As mentioned at the beginning of this response, the Framework should be either high level or a detailed plan for the future. If the document is high level with general objectives and overarching strategies, then in consultation with stakeholders the details to achieve these objectives can be worked out over time. If, however, the Framework must include more detailed initiatives then these need to be discussed and agreed with relevant stakeholders who actually deliver primary care in Australia before it is finalised.
The AMA notes that a number of controversial issues have been raised in the draft Framework including:
- blended payments systems mixing fee for service;
- pre-payments and payment for performance with salaried arrangements;and
- development of performance indicators, which identify circumstances in which consumers may not be receiving the most appropriate care.
The AMA considers that it is inappropriate to give passing references to highly contentious changes such as the ones listed above. This devalues the Framework as the references are not explained in any detail, contestable and clearly not considered/agreed by stakeholders. These would be major areas of reform and are highly controversial particularly in light of the starting premise of no new resources for the Framework to be implemented.
4. When considering implementation of the Framework:
a. What relevant activities are stakeholders delivering that governments could learn from?
b. Do you have any new or innovative ideas that could be incorporated?
In 2008, the AMA released General Practice in Primary Care: Responding to Patient Needs – An AMA Blueprint for the delivery of primary health care services in Australia. While it has been a few years since this document was drafted and released, a considerable amount of research and thinking went into preparing this document and outlining strategies for improving primary health care in Australia. The findings of this document are still relevant today and a copy of this blueprint is attached for your consideration.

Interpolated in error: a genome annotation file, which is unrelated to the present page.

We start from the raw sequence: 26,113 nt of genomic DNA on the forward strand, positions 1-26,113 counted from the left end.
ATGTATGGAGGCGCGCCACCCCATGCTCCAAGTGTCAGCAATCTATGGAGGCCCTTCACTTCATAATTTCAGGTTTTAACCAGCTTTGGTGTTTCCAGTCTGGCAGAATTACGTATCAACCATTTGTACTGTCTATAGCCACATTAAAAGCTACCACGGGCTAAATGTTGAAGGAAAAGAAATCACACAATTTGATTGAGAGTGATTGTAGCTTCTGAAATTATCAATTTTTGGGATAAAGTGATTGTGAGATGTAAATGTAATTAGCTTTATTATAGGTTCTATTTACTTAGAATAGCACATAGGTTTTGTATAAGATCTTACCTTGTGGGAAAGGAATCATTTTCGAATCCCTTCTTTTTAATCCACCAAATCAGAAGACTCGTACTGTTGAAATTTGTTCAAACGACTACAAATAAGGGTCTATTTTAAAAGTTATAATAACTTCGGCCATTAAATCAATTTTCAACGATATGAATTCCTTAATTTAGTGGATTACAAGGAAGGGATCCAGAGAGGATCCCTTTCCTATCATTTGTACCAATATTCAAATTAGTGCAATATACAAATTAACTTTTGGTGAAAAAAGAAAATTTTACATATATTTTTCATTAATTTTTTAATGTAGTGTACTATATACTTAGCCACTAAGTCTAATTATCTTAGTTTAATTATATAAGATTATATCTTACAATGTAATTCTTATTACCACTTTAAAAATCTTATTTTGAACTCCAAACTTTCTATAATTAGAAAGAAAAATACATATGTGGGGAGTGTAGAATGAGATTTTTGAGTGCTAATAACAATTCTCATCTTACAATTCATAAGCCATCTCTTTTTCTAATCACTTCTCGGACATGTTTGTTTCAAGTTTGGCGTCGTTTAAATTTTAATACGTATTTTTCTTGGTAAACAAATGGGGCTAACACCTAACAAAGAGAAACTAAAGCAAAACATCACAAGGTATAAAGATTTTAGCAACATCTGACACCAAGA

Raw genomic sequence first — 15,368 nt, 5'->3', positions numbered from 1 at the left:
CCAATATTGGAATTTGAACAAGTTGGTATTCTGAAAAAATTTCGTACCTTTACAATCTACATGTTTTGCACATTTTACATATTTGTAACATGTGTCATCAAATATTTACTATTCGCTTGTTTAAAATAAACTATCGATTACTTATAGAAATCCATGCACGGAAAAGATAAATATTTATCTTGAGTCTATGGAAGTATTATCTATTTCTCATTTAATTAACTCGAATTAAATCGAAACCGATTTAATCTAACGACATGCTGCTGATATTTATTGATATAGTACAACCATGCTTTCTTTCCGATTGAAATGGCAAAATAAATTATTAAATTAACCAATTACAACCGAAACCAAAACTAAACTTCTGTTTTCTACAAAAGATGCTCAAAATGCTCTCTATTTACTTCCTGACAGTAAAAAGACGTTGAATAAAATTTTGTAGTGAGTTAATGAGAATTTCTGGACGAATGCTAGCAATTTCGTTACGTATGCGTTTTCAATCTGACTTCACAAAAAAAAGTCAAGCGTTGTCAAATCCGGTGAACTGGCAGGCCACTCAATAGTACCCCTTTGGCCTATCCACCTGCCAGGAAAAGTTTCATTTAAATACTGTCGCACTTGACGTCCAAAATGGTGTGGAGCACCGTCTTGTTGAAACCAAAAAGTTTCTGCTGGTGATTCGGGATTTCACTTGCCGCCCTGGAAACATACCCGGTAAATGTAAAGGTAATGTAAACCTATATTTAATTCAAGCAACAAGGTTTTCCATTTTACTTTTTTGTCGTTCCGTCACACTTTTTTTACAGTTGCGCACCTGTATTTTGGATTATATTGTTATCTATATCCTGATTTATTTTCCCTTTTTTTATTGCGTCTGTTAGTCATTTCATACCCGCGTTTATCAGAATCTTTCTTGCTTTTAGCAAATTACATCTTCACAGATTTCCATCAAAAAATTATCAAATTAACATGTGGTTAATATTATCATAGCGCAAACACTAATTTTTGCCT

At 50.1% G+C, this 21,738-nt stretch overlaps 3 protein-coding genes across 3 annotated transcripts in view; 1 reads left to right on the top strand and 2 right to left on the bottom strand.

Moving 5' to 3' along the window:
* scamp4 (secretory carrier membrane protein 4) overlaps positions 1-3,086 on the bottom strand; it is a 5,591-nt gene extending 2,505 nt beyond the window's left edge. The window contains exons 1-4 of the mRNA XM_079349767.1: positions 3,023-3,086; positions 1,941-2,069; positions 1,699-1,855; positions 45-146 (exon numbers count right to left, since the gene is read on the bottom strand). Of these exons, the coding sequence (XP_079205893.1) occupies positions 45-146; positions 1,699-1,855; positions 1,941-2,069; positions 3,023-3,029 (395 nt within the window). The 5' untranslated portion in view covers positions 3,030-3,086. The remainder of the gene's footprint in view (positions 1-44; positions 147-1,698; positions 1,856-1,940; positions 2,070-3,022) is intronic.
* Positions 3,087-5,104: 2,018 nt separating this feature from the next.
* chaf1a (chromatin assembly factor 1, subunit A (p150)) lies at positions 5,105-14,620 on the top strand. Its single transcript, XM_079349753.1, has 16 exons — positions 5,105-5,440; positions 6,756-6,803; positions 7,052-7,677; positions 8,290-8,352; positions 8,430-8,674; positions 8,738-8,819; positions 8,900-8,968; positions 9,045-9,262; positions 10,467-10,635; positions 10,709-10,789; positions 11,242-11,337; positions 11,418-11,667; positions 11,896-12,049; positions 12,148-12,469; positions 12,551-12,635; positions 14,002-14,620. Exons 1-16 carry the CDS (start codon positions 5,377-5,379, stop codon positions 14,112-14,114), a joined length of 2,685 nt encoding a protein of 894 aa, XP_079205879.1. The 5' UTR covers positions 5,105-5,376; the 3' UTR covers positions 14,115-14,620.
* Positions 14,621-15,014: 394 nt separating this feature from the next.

In addition, the draft National Primary Health Care Strategic Framework recognises that one of the greatest challenges in Australia’s primary health care system (particularly the link to avoiding hospitalisations) relates to patients with complex or chronic care needs. The AMA has developed the AMA Chronic Disease Plan: Improving Care for Patients with Chronic and Complex Care Needs – Revised 2012. The AMA’s plan builds on existing MBS items with streamlined access to allied health and other services across levels of care relevant to the complexity of the patients’ needs. The AMA’s plan provides for enhanced access to a broader range of services, including the services of a care coordinator for those patients with chronic and complex disease that need greater support and are at risk of a preventable hospital admission.
A copy of the AMA’s Chronic Disease Plan is also attached for your consideration.
If you have any queries or seek clarification about any of the issues raised in this response to the draft National Primary Health Care Strategic Framework, please contact Mr Warwick Hough, Senior Manager, General Practice, Legal Services and Workplace Policy Department, ph: 6270 5488 or email email@example.com.